Glossary of Residential Roofing Terminology
Getting acquainted with roof-related vocabulary will help you better understand the Kairos Roofing procedures. Review the below terminology prior to – or after – we visit your home for your initial roofing consultation.
All-Weather Elastomeric Mastic
A pliable, elastomeric, asphaltic-based roofing mastic that can be installed in moist or wet conditions.
A natural, silicate and fibrous material.
Felt saturated or coated in asphalt.
A residual product of petroleum distillation ranging in color from dark-brown to black
Treated with, or containing asphalt.
In addition to hot-mopping, fastening felts in a mechanical manner.
The material that covers a cant strip, or transition, from the deck of the roof to a surface that is vertical.
The first ply (or lowermost) felt that is installed.
Coated or saturated felt that is placed as the lowermost, fist ply while constructing a multi-ply roof membrane.
An asphalt-like material that is typically derived from petroleum or coal.
Something that is treated with, or contains bitumen.
An enclosed air pocket mixed with solvent vapor or water that is trapped in between two layers of felt, or resides between the substrate and the felts.
Wood that is built into the roofing system, typically placed above the substrate, as well as around the penetrations and deck perimeter, acting as a nailer to attach the flashing or membrane and to create a termination option for the insulation.
The cohesive/adhesive forces that hold two components of the roof together.
Built-Up Roof Membrane
A semi-flexible, ongoing roof membrane assembled of coated/saturated felts and bitumen.
A slanted strip of material that works to ease the space between the roof deck’s vertical projections.
A metal coping sheet fitted atop a higher wall, like a parapet.
The grainy membrane used as the top ply when building a roofing system.
A flexible material used to fill joints and cracks, which can compensate for expansion for a period of time.
The weather-exposed, top-of-wall cover, which is typically sloped to rid water.
A material usually made of metal that is installed vertically to cover the top edges of the base’s flashing.
The surface area that is always occupied by a certain amount of particular material.
A fracture or separation in a type of material typically triggered by movement or stress.
Also called a saddle or saddle flashing, a type of false roofing that is installed on horizontal roof valleys resulting from a certain projection, like chimneys, in order to deter water around the projection.
The structured surface where the insulation and roofing system are installed.
An apparatus that allows water to flow from an area of the roof.
A critical repair job that takes place during unfavorable weather conditions to halt the penetration of water from entering the home, which must then be replaced when the weather clears.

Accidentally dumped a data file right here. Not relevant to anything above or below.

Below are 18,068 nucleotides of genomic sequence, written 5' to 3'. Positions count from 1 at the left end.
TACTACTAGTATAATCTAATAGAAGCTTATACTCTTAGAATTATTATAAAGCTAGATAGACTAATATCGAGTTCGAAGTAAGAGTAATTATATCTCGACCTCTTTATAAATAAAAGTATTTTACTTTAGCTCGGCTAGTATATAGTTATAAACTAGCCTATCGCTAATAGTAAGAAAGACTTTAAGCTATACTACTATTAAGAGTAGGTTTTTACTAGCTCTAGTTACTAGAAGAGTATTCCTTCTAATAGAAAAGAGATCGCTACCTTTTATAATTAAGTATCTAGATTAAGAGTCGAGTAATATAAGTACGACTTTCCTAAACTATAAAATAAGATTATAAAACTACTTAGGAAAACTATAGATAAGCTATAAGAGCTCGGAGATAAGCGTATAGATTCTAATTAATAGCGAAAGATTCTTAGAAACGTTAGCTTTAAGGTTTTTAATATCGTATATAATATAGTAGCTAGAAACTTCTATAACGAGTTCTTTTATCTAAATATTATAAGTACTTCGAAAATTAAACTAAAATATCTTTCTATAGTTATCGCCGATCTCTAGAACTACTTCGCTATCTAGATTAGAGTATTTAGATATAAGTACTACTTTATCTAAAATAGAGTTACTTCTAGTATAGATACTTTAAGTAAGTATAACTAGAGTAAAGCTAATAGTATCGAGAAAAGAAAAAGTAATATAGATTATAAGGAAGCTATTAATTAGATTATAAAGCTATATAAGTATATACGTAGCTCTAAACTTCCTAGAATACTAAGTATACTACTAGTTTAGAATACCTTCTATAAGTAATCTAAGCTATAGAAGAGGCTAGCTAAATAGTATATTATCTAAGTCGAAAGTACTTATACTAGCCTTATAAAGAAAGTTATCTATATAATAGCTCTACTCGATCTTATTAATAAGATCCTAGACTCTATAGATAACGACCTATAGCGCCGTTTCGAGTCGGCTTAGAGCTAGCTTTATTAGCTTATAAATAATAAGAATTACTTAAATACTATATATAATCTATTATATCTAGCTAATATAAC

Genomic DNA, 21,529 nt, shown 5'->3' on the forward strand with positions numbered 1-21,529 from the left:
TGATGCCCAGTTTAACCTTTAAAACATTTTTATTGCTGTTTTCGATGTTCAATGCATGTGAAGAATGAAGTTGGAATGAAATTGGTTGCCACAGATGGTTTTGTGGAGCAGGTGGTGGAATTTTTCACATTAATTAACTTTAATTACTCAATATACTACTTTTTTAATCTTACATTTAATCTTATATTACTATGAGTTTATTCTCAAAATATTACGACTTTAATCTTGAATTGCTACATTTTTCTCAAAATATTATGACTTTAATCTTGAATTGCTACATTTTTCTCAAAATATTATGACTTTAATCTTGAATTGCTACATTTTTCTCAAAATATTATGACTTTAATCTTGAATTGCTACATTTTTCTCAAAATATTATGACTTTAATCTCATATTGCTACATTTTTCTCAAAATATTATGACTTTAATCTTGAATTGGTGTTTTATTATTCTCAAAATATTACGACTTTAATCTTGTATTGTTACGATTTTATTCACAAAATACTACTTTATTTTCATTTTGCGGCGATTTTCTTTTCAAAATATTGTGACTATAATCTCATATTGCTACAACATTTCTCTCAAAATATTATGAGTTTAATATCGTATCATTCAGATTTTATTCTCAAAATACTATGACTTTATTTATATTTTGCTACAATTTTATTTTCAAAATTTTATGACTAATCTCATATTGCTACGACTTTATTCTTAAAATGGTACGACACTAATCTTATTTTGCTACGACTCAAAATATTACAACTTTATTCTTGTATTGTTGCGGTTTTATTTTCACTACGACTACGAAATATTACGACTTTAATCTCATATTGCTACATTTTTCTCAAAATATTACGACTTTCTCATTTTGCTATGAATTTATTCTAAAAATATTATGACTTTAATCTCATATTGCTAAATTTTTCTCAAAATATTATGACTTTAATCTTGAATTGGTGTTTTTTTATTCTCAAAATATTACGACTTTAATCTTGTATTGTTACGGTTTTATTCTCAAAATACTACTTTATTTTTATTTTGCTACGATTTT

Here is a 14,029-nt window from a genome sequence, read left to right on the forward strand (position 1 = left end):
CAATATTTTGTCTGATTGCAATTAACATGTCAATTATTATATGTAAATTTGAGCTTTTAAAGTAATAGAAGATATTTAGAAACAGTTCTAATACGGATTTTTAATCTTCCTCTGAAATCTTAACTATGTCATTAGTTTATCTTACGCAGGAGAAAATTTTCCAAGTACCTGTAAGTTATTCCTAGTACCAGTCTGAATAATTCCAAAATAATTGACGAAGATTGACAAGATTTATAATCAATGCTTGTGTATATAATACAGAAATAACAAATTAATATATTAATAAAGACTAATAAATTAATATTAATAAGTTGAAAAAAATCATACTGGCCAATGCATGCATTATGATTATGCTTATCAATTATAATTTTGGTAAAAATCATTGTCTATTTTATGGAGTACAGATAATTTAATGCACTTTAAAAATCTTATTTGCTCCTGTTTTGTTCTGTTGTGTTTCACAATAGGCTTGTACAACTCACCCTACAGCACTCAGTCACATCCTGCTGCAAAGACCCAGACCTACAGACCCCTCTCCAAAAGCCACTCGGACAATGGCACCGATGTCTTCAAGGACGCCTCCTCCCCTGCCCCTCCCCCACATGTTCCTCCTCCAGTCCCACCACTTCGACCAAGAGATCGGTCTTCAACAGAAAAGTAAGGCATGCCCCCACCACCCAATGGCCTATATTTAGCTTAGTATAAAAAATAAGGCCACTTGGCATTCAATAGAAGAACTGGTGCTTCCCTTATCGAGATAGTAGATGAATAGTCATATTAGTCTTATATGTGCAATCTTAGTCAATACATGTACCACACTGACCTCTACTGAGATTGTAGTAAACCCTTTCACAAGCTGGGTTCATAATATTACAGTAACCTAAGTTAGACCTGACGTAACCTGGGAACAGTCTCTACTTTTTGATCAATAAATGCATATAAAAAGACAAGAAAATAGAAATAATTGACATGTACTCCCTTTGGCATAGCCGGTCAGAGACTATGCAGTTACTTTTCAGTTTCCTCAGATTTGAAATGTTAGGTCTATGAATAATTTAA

The seal that is formed at the perimeter and penetrations by folding the base ply over the other plies in order to avoid any seepage of asphalt from the membrane’s edges.
Separating the roof deck or walls in order to account for movement.
Any roofing material that remains exposed to the elements during inclement weather, or following the completed installation.
A cloth woven from thread, filament or yarn of either organic or inorganic nature.
A sheet crafted by lacing flexible fibers through a blend of moisture, heat and mechanical work.
An apparatus that is used to apply built-up roofing felts and bitumen.
Fiber Glass Felt
Fibers made of glass that are bonded into a resinous sheet ideal for the installment of bituminous waterproofing materials, roofing materials and roof shingles.
A technique used to seal the roof membrane edges at the penetrations or perimeters.
A spreadable compound of reduced bitumen and mineral stabilizers that includes inorganic fibers, like asbestos.
Always installed on dead-level decks, a type of asphalt that softens at a low temperature and flows when heated in the sun.
A type of material that slows the movement of sound or heat.
An ongoing, flexible or semi-flexible, open-weave fabric designated as the water control mechanism on a roofing system.
A screen or wire with a metallic coating that reinforces concrete or stucco.
A fused sheet made up of copolymer modified bitumen, which is often surfaced and reinforced.
Any wall portion that fully rests above the roof.
A type of repair that has been crafted to match the current roof system and is made to outlast neighboring materials.
The steepness/slope of the roof.
A metal sleeve placed around penetrations and filled with compounds like pourable sealer, mastic or bitumen.
One layer of felt in the built-up assembly of a roof membrane.
An inorganic polymeric material that can be transformed into fibers and then used to reinforce fabrics and felts.
A part of the roofing that does not successfully drain water.
A thin substance of liquid bitumen added to the surface to encourage the adhesion of additional bituminous materials.
The sloped edge of a roof, as measured by the first and final rafter.
The technique utilized when adding a new roofing system atop an existing roofing system.
A plan of action, along with the necessary materials, to stop water from entering a defective roofing system.
A plan of action, along with the necessary materials, to rejuvenate a roofing system in order to extend its current lifespan.
Also referred to as the pitch, the steepness of the roof determined by how many inches the roof rises for every foot of depth.
What Our Customers Are Saying
Contact Us For a Free Estimate
Contact Us To Get Free Consultation and Find Out Why Real Roofers Wear Pink!